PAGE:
However, as Christina Francis, M.D., CEO-elect of the American Association of Pro-Life Obstetricians and Gynecologists (AAPLOG) told The Star News Network in a recent interview, the abortion industry and its providers have been circulating “myths” on maternal medical care since the Dobbs decision, in order to prop up its primary claim that abortion is “lifesaving medical care.”

Francis said among the top falsehoods AAPLOG is challenging is that women will not be able to obtain treatment for ectopic pregnancies or miscarriages in states that have outlawed abortion.

“Which, of course, is not true,” she said. “All you have to do is look at the state laws and look at the language in the state laws that are on the books to see that they don’t outlaw those kinds of treatments.”

“But, also, look to the practices of those of us who have practiced medicine our entire careers, or practices of hospitals that did not allow abortion, such as Catholic hospital systems, where we’ve always been able to treat those conditions,” Francis continued:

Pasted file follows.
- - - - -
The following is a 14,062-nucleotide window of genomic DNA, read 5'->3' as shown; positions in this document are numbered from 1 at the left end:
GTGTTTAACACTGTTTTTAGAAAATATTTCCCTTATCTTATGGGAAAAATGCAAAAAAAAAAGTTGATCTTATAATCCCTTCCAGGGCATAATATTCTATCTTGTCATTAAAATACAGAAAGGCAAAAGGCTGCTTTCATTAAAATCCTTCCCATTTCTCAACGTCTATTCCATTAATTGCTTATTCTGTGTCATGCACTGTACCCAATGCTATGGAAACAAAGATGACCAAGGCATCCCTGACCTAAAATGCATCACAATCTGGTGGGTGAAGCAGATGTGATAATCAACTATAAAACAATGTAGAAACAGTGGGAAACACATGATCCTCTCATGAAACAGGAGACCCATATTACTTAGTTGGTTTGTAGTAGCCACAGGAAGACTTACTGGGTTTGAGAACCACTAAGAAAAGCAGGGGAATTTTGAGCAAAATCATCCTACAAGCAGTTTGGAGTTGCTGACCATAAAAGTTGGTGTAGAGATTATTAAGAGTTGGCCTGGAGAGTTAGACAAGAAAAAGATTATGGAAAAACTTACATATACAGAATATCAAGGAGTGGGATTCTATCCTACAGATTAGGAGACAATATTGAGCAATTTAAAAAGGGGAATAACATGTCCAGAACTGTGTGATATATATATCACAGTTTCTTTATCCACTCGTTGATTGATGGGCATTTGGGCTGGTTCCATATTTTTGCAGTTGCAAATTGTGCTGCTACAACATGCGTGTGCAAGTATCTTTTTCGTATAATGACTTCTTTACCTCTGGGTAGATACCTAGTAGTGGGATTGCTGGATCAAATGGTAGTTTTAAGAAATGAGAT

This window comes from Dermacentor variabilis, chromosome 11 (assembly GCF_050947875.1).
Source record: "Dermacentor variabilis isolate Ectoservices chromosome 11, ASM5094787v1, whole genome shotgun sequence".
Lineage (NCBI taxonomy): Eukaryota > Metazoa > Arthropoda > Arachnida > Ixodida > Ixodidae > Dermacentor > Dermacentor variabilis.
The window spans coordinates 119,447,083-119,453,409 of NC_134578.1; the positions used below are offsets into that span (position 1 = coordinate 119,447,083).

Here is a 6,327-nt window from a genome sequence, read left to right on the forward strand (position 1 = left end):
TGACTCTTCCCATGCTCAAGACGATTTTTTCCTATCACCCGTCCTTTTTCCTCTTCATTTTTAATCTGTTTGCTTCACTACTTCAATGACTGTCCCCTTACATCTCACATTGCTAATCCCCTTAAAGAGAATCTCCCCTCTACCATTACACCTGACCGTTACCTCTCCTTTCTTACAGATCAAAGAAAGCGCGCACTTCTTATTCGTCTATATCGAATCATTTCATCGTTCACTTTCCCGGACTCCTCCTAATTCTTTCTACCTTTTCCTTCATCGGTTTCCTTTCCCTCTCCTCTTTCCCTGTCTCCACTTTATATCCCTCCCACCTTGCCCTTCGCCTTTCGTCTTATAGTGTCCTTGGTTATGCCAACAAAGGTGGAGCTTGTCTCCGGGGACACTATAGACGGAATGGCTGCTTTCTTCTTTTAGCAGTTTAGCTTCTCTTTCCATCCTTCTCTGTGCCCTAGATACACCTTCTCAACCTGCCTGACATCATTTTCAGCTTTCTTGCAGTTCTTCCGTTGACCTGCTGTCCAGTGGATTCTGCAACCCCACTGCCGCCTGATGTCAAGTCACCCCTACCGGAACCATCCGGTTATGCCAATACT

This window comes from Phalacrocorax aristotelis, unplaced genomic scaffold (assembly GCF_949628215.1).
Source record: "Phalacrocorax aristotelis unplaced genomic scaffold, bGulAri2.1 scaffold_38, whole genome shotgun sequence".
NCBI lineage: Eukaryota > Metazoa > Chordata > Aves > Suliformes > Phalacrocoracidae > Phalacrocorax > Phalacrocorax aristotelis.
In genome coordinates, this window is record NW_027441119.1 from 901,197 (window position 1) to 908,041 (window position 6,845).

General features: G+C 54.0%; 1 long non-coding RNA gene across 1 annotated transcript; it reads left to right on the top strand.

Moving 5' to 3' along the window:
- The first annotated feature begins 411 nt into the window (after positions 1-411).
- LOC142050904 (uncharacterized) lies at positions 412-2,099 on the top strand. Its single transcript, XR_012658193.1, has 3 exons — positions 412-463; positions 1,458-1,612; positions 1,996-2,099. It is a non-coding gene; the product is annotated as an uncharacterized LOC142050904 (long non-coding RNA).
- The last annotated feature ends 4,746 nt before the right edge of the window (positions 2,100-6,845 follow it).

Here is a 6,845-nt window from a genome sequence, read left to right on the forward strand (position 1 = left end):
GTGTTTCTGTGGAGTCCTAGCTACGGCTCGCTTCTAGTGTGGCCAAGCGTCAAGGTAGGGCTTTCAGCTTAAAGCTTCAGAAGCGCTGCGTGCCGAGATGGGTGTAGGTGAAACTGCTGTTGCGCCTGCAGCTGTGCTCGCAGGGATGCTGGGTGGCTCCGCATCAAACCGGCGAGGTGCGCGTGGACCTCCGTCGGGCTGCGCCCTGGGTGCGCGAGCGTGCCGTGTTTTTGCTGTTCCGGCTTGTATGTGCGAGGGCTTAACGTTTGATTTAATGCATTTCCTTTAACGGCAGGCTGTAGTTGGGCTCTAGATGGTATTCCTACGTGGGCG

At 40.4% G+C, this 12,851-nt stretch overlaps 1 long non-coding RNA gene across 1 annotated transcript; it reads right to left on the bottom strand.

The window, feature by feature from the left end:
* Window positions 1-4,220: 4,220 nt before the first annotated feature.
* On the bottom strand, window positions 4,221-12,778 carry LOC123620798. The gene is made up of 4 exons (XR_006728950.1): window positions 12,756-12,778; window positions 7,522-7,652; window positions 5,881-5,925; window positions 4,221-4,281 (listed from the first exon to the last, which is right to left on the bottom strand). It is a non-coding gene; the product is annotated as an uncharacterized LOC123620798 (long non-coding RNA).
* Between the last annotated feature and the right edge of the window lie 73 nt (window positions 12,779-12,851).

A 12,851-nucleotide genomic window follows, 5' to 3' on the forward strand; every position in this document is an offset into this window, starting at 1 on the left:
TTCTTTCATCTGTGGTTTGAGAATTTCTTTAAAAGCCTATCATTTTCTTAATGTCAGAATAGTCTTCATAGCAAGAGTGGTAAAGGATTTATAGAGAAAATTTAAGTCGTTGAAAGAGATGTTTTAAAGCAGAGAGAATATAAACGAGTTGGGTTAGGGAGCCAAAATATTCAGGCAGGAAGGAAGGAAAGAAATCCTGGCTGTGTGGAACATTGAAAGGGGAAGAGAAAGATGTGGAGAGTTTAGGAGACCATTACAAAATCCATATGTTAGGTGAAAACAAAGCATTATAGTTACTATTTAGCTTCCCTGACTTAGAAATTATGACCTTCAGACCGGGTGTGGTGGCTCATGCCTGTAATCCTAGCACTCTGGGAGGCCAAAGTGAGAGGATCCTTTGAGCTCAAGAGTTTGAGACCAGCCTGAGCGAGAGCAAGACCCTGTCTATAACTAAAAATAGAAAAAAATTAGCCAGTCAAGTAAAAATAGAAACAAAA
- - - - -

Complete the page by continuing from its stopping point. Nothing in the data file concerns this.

And what about when a woman’s life is in danger because of a pregnancy complication? While that may be termed by some an “abortion,” one, it’s allowed by state laws that are very clear about ending a pregnancy early, prematurely separating mom and baby in situations where the mom’s life is in danger, but also, again, looking to our everyday practice, you know, as an OB hospitalist, I am managing high risk OB patients, I am taking care of those rare situations where mom’s life is in danger because of a pregnancy complication. And in those circumstances, I, as well as every other competent physician knows, that’s not the same as an elective abortion.